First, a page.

In mid June, heavy rains caused several Iowa rivers to rise dangerously high. The locals tried to prepare, but the floods exceeded predictions.

We knew the river was rising because we were aware of changes in Charles City, which is about 30 miles north of us, says Ron Roelfs, O.D., who lives in Waverly, Iowa, on the Cedar River. We moved everything out of our basement. We expected this to only be about four inches higher than our largest flood, in 1999.

The Roelfs were evacuated on Monday, June 9. On the 11th, I was able to get back to my home by boatthe only way we could get thereand we found at least seven inches of water on the first floor of our home. Everything had sustained damage, Dr. Roelfs says.

In Waverly, floodwaters surpassed predictions by nearly a foot and a half. We had to tear the kitchen out and cut away drywall and the trim around the doors. The basement was entirely engulfedthe water even blew out the basement windows.

The Roelfs decided to cut their losses. We were able to secure a company that specializes in flood repair, and now were getting the house ready for sale as-is.

While cleaning out their house, the Roelfs were able to stay in a vacant condominium, which they have since purchased. Its above the floodplain. We were ready to downsize anyway; this just came a little early.

The flood affected nearly 350 homes and businesses in Waverly, and of these, nearly 40 buildings collapsed due to structural damage.

The Turkey River overflowed its banks along Main Street, flooding the small town of Elkader, Iowa.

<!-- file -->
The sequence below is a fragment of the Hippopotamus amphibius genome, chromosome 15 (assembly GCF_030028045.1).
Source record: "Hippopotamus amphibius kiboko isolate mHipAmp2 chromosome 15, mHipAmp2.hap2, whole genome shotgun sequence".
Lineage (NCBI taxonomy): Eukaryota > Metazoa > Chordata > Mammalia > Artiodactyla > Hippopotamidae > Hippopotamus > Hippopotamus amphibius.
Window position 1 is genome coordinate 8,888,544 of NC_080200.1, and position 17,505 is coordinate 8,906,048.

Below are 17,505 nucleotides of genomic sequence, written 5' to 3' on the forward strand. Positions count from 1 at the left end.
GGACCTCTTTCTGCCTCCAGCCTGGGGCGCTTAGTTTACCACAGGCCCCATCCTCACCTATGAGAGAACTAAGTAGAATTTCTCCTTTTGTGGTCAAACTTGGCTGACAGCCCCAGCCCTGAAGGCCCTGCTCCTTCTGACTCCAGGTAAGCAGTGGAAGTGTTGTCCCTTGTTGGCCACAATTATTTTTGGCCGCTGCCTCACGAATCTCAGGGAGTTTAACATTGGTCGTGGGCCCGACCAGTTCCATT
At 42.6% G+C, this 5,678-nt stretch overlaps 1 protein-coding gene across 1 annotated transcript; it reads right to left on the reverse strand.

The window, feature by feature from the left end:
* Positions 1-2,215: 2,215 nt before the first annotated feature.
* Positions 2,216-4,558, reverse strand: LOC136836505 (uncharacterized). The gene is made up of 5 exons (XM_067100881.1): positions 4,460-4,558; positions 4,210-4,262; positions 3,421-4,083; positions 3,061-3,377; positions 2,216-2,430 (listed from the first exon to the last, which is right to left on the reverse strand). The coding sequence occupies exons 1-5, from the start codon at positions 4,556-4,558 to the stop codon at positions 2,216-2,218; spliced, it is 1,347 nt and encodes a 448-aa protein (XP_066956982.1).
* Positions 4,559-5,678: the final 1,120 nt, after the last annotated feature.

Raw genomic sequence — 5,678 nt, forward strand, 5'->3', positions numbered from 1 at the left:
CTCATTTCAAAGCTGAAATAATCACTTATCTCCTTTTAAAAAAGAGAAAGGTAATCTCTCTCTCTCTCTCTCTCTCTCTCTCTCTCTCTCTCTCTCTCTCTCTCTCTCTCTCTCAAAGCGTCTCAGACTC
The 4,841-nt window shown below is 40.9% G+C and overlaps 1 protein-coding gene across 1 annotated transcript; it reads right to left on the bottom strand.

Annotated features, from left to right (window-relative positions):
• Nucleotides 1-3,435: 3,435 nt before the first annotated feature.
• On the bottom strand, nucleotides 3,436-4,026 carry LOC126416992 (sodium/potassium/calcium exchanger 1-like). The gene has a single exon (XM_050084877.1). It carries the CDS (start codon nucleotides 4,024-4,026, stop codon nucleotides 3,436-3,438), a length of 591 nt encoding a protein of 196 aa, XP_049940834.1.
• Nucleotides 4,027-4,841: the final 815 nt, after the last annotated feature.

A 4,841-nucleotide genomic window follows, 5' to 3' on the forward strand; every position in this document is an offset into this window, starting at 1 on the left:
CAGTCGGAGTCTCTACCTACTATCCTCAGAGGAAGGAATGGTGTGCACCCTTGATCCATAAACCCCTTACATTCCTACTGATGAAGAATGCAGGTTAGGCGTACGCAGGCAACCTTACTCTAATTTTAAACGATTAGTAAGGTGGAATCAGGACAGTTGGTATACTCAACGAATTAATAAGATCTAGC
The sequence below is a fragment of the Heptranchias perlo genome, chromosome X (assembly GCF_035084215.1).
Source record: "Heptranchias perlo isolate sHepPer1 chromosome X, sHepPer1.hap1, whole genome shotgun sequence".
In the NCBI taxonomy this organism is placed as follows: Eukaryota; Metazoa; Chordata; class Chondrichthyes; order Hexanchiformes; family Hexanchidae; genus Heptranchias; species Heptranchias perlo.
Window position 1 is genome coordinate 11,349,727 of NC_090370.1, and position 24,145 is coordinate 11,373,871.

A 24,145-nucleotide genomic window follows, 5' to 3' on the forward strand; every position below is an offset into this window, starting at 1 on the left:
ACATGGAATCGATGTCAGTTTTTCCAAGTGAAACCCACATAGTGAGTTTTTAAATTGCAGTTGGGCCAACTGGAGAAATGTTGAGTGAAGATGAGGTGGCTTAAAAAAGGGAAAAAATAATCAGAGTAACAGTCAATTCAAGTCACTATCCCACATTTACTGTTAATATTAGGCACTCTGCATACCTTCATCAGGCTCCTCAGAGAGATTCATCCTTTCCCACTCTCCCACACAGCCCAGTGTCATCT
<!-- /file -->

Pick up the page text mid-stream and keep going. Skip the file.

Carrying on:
Courtesy: The Clayton County Register, Shannon Durbin

About 60 miles east, the small town of Elkader was also bracing for floodwaters late Monday night. The Turkey River runs right along Main Street, through the heart of the South End business district.

Monday night, I walked downtown and saw people sandbagging along the river, says Bruce R. Landis, O.D., who practices on Main Street. His building had never flooded before and he didnt expect it to flood that night. I helped some people move their belongings to dry ground, and then I helped with the sandbagging.

Around 10:30 that night, the sandbags gave way. The Turkey River flowed over Main Street only two blocks from Dr. Landis office. So, he and two dozen volunteers began to empty it of equipment.

By midnight, we had almost everything out of the first floorexcept the two chairs and stands; they were too heavy, he says. By the time we were ready to clear the basement, water was pouring in and the sidewalk in front of the building was flooded.

The next morning, the water peaked. We had a full basement of water and six inches on the main floorafter they had predicted that it wouldnt even reach my building, says Dr. Landis. We were told, Dont drain the basement right away, because you might collapse a wall. Once we were sure the building was stable, we could pump the water out.

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It took the rest of the week to have the basement cleaned out and power-washed, and the first floor gutted for repair. We had the drywall cut out, the carpet ripped up, and were going from there.

Dr. Landis set up a practice at a temporary location in an unused retail space that was unaffected by the flood. We have all the equipment we need, and we were able to move the chairs and stands on Tuesday night, after the water receded a little. He estimates that it will be at least two months before he can reopen his practice.

The small town of 1,500 people was hit hard by the Turkey River flood. There are about 250 people affected, as far as housing goes, he says. There are going to be a lot of people who arent able to go back to their homes. Most businesses are on Main Street, and a lot took structural damage. I was lucky in the sense that I only had water damage.

Vol. No: 145:07Issue: 7/15/2008